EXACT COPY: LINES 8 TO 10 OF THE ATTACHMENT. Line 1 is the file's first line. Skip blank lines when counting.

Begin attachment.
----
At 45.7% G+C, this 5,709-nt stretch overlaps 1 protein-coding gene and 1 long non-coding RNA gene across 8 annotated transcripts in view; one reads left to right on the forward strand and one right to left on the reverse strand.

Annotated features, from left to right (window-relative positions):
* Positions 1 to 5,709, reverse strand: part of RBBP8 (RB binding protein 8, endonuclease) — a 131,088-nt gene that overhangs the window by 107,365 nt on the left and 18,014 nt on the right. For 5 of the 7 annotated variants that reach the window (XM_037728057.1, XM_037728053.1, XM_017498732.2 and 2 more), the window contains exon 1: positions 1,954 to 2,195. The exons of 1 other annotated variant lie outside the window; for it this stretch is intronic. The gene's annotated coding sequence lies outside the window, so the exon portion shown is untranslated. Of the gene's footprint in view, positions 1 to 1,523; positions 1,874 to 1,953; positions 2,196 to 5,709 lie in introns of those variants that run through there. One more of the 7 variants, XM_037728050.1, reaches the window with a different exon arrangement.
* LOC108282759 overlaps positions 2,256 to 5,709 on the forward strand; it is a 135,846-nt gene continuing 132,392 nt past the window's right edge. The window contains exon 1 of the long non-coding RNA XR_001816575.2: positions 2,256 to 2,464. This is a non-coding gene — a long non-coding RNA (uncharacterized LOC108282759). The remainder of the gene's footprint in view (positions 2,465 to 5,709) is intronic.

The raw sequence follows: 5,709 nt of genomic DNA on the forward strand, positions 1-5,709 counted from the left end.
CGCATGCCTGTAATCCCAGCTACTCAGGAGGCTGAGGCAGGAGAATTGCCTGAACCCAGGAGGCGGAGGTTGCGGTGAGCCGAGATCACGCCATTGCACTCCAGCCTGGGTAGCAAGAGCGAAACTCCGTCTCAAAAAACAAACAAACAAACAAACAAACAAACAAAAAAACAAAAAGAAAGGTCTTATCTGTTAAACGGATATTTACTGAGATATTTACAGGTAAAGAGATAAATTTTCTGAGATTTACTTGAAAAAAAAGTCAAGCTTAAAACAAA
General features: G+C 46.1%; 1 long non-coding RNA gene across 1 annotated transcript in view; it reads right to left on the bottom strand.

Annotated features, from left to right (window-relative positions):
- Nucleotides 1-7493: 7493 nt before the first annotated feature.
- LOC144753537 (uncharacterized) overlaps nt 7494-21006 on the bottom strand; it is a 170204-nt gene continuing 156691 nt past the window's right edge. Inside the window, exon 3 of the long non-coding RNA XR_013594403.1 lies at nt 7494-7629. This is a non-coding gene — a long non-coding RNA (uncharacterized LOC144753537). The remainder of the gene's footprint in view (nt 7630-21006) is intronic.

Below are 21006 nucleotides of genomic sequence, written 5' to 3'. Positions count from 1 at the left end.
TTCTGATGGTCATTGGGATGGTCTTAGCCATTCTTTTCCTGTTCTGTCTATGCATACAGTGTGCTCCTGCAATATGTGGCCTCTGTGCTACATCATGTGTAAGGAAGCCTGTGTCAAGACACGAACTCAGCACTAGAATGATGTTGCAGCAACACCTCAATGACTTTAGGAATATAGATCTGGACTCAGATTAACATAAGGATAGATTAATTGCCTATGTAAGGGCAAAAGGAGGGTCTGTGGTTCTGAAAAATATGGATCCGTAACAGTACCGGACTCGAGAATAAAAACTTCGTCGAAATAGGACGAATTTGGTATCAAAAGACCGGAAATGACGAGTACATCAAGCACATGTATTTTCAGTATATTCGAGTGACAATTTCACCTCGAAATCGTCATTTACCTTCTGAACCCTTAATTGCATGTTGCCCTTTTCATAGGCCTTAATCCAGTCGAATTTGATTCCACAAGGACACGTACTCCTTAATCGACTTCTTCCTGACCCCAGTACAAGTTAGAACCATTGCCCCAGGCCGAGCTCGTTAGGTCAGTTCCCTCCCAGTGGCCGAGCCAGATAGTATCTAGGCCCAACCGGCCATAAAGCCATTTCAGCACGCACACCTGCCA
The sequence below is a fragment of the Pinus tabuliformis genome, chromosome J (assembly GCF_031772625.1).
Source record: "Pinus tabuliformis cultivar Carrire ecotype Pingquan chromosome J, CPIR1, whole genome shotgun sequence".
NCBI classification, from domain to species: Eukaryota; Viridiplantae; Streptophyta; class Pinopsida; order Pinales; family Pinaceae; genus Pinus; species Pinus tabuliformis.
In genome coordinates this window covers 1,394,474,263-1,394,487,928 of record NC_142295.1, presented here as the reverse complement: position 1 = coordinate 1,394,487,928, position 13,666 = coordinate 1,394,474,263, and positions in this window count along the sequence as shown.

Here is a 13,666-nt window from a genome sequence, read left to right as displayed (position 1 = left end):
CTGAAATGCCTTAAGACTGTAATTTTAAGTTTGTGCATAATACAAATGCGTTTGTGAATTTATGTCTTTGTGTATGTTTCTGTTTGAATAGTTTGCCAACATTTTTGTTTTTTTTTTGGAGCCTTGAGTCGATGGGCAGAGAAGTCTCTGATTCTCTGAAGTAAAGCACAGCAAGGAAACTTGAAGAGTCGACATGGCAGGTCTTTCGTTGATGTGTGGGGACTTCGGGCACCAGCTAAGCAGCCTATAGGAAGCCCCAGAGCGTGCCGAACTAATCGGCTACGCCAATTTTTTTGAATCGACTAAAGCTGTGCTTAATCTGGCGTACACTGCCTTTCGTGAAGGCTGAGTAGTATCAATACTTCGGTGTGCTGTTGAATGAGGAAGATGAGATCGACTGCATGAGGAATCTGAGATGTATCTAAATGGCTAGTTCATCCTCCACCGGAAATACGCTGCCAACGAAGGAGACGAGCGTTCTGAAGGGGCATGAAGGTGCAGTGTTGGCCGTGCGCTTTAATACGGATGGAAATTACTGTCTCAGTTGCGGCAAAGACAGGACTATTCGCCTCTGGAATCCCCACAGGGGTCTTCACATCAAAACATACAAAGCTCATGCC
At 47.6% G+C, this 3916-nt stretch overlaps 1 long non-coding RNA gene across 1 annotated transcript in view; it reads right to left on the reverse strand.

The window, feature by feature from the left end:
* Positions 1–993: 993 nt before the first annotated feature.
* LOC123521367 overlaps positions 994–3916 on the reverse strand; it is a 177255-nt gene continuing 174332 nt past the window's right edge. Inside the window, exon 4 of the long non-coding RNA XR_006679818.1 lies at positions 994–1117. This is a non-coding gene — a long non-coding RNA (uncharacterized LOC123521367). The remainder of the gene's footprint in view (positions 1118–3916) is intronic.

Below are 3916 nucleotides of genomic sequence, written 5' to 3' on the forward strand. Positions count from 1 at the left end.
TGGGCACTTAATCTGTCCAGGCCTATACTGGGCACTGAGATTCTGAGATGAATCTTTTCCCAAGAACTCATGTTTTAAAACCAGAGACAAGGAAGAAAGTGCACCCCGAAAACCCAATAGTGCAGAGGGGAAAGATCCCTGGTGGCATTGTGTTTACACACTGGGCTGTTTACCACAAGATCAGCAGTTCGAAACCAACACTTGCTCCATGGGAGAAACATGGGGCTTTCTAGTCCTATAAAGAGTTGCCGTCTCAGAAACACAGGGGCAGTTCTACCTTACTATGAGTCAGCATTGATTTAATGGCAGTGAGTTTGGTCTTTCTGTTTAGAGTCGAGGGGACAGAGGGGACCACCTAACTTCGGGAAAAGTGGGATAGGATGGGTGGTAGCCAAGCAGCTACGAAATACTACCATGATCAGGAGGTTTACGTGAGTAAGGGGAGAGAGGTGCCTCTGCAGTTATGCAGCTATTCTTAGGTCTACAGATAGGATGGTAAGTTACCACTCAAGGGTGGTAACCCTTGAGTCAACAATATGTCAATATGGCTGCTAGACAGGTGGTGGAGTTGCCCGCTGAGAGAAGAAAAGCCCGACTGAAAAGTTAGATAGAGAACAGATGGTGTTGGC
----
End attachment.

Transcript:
Annotated features, from left to right (window-relative positions):
- Nucleotides 1-7493: 7493 nt before the first annotated feature.
- LOC144753537 (uncharacterized) overlaps nt 7494-21006 on the bottom strand; it is a 170204-nt gene continuing 156691 nt past the window's right edge. Inside the window, exon 3 of the long non-coding RNA XR_013594403.1 lies at nt 7494-7629. This is a non-coding gene — a long non-coding RNA (uncharacterized LOC144753537). The remainder of the gene's footprint in view (nt 7630-21006) is intronic.